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Title: Precision modulation in predictive coding hierarchies : theoretical, behavioural and neuroimaging investigations
Author: Brown, H. R.
Awarding Body: University College London (University of London)
Current Institution: University College London (University of London)
Date of Award: 2014
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Estimation of uncertainty is an important aspect of perception and a prerequisite for effective action. This thesis explores the implementation of uncertainty estimation as precision modulation within a predictive coding hierarchy, optimised within a neurbiologically-plausible message-passing scheme via the minimisation of free-energy. This thesis consists of six chapters. The first presents a new model of a classic visual illusion, the Cornsweet illusion, which demonstrates that the Cornsweet illusion is a natural consequence of Bayes-optimal perception under the free-energy principle, and demonstrates that increasing contrast can be modelled by increasing signal-to-noise ratio. The second chapter describes dynamic causal modelling of EEG data collected from participants viewing the Cornsweet illusion, demonstrating that a reduction in precision, or superficial pyramidal cell gain, in lower visual hierarchical levels, is sufficient to explain contrast-dependent changes in ERPs. The third describes a model of a simple attentional paradigm – the Posner paradigm – recasting attention as the optimal modulation of precision in sensory channels. The fourth describes an MEG study of the Posner paradigm, using Bayesian model selection to explore the role of changes in backwards and modulatory connections and changes in local superficial pyramidal cell gain in producing the electrophysiological and behavioural correlates of the Posner paradigm. The fifth chapter recasts the Posner paradigm in the motor domain to investigate the level (intrinsic vs. extrinsic) of precision modulation by motor cues. The sixth describes a new model of sensory attenuation based on using precision modulation to balance the imperatives to act and perceive. I hope to demonstrate that precision modulation within predictive coding hierarchies, under the free-energy principle, is a flexible and powerful way of describing and explaining both behavioural and neuroimaging data.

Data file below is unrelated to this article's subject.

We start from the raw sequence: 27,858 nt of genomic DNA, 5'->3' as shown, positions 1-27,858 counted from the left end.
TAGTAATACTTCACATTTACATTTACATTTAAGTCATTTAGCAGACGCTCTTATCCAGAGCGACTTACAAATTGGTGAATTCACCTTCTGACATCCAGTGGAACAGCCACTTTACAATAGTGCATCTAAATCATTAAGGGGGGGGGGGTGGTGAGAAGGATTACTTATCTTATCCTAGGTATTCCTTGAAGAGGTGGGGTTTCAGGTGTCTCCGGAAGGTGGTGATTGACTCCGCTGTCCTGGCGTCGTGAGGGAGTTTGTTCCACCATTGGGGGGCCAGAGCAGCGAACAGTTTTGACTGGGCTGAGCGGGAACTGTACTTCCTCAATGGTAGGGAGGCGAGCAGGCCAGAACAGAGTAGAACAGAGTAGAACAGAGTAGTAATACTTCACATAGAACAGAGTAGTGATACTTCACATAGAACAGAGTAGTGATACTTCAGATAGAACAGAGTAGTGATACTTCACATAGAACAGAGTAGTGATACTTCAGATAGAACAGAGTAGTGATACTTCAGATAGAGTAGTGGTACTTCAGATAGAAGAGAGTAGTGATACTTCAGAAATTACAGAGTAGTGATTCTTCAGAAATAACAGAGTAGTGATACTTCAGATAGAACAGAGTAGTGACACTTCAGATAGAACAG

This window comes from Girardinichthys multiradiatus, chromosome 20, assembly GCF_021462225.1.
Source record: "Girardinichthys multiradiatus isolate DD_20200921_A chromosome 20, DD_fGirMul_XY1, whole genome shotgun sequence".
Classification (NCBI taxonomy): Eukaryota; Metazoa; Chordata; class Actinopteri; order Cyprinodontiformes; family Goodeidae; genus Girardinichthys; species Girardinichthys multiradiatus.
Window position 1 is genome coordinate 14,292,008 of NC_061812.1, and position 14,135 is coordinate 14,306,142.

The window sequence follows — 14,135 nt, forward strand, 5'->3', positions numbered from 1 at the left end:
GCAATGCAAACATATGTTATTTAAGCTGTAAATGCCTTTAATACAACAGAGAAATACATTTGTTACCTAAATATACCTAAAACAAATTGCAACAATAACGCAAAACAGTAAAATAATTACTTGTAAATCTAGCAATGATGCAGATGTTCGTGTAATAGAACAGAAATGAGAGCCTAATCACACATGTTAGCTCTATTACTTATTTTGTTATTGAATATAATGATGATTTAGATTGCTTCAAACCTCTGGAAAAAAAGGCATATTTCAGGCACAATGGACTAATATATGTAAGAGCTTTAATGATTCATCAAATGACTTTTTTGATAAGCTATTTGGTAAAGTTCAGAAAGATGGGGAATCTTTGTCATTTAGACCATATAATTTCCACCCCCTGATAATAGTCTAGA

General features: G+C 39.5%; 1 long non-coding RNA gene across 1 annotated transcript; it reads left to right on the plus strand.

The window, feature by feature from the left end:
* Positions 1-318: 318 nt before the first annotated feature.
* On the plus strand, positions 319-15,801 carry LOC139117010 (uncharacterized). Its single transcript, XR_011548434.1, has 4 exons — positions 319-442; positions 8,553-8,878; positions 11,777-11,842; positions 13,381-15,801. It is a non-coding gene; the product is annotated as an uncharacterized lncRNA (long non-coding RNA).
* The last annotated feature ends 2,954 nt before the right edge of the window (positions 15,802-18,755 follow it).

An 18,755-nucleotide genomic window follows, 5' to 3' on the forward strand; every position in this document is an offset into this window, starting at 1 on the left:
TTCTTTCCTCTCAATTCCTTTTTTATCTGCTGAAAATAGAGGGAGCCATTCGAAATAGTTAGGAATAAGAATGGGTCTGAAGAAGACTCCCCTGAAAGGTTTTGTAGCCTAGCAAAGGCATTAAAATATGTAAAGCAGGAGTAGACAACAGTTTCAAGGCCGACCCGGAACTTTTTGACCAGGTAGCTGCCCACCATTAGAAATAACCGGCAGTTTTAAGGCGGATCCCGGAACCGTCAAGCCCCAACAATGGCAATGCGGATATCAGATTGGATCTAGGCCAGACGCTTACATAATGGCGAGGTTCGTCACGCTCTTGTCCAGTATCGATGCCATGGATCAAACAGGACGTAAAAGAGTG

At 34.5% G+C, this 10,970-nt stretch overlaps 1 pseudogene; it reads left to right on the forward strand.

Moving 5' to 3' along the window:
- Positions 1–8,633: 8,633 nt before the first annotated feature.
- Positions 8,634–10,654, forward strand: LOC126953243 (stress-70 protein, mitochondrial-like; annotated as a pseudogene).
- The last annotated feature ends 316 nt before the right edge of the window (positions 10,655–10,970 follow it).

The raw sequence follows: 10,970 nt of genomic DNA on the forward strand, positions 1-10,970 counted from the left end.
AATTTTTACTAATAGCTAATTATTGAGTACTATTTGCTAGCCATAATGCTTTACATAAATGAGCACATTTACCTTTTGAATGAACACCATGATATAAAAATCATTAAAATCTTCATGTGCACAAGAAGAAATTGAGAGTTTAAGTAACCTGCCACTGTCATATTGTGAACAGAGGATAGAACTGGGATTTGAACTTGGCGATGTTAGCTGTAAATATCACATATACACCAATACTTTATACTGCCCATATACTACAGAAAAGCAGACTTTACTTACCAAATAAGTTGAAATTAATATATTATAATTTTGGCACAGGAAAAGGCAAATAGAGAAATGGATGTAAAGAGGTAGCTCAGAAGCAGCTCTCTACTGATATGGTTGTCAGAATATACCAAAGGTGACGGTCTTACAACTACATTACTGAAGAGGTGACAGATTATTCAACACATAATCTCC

Supervisor: Not available Sponsor: Not available
Qualification Name: Thesis (Ph.D.) Qualification Level: Doctoral
EThOS ID:  DOI: Not available